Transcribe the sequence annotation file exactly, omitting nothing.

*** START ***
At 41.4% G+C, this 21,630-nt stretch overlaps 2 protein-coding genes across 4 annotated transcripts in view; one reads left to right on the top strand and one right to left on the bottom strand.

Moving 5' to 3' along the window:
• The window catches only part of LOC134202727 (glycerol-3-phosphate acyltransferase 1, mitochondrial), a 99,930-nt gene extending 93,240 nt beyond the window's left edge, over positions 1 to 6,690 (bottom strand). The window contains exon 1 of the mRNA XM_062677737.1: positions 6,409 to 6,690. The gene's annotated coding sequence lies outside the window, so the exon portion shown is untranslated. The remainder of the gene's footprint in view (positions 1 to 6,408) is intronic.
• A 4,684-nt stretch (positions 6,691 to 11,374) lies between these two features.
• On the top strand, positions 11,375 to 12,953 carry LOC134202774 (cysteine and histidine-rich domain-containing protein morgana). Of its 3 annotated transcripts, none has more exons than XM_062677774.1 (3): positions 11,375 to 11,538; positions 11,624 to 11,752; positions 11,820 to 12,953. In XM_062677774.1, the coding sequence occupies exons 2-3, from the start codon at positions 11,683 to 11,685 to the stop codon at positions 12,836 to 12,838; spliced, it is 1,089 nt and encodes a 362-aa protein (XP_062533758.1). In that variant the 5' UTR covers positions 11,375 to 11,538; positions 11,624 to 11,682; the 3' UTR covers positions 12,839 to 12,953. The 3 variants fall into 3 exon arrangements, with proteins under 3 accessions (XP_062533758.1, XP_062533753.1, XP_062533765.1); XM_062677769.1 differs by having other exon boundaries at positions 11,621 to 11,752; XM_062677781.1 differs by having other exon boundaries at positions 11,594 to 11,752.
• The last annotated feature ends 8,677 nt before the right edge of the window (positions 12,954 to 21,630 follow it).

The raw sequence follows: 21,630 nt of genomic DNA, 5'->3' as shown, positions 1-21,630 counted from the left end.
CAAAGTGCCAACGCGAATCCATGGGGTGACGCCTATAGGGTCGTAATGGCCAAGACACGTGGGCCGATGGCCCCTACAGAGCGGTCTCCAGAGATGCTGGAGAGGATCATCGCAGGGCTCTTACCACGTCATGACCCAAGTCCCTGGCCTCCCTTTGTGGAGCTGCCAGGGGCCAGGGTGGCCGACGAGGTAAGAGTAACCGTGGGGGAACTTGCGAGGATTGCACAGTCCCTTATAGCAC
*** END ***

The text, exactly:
At 41.4% G+C, this 21,630-nt stretch overlaps 2 protein-coding genes across 4 annotated transcripts in view; one reads left to right on the top strand and one right to left on the bottom strand.

Moving 5' to 3' along the window:
• The window catches only part of LOC134202727 (glycerol-3-phosphate acyltransferase 1, mitochondrial), a 99,930-nt gene extending 93,240 nt beyond the window's left edge, over positions 1 to 6,690 (bottom strand). The window contains exon 1 of the mRNA XM_062677737.1: positions 6,409 to 6,690. The gene's annotated coding sequence lies outside the window, so the exon portion shown is untranslated. The remainder of the gene's footprint in view (positions 1 to 6,408) is intronic.
• A 4,684-nt stretch (positions 6,691 to 11,374) lies between these two features.
• On the top strand, positions 11,375 to 12,953 carry LOC134202774 (cysteine and histidine-rich domain-containing protein morgana). Of its 3 annotated transcripts, none has more exons than XM_062677774.1 (3): positions 11,375 to 11,538; positions 11,624 to 11,752; positions 11,820 to 12,953. In XM_062677774.1, the coding sequence occupies exons 2-3, from the start codon at positions 11,683 to 11,685 to the stop codon at positions 12,836 to 12,838; spliced, it is 1,089 nt and encodes a 362-aa protein (XP_062533758.1). In that variant the 5' UTR covers positions 11,375 to 11,538; positions 11,624 to 11,682; the 3' UTR covers positions 12,839 to 12,953. The 3 variants fall into 3 exon arrangements, with proteins under 3 accessions (XP_062533758.1, XP_062533753.1, XP_062533765.1); XM_062677769.1 differs by having other exon boundaries at positions 11,621 to 11,752; XM_062677781.1 differs by having other exon boundaries at positions 11,594 to 11,752.
• The last annotated feature ends 8,677 nt before the right edge of the window (positions 12,954 to 21,630 follow it).

The raw sequence follows: 21,630 nt of genomic DNA, 5'->3' as shown, positions 1-21,630 counted from the left end.
CAAAGTGCCAACGCGAATCCATGGGGTGACGCCTATAGGGTCGTAATGGCCAAGACACGTGGGCCGATGGCCCCTACAGAGCGGTCTCCAGAGATGCTGGAGAGGATCATCGCAGGGCTCTTACCACGTCATGACCCAAGTCCCTGGCCTCCCTTTGTGGAGCTGCCAGGGGCCAGGGTGGCCGACGAGGTAAGAGTAACCGTGGGGGAACTTGCGAGGATTGCACAGTCCCTTATAGCAC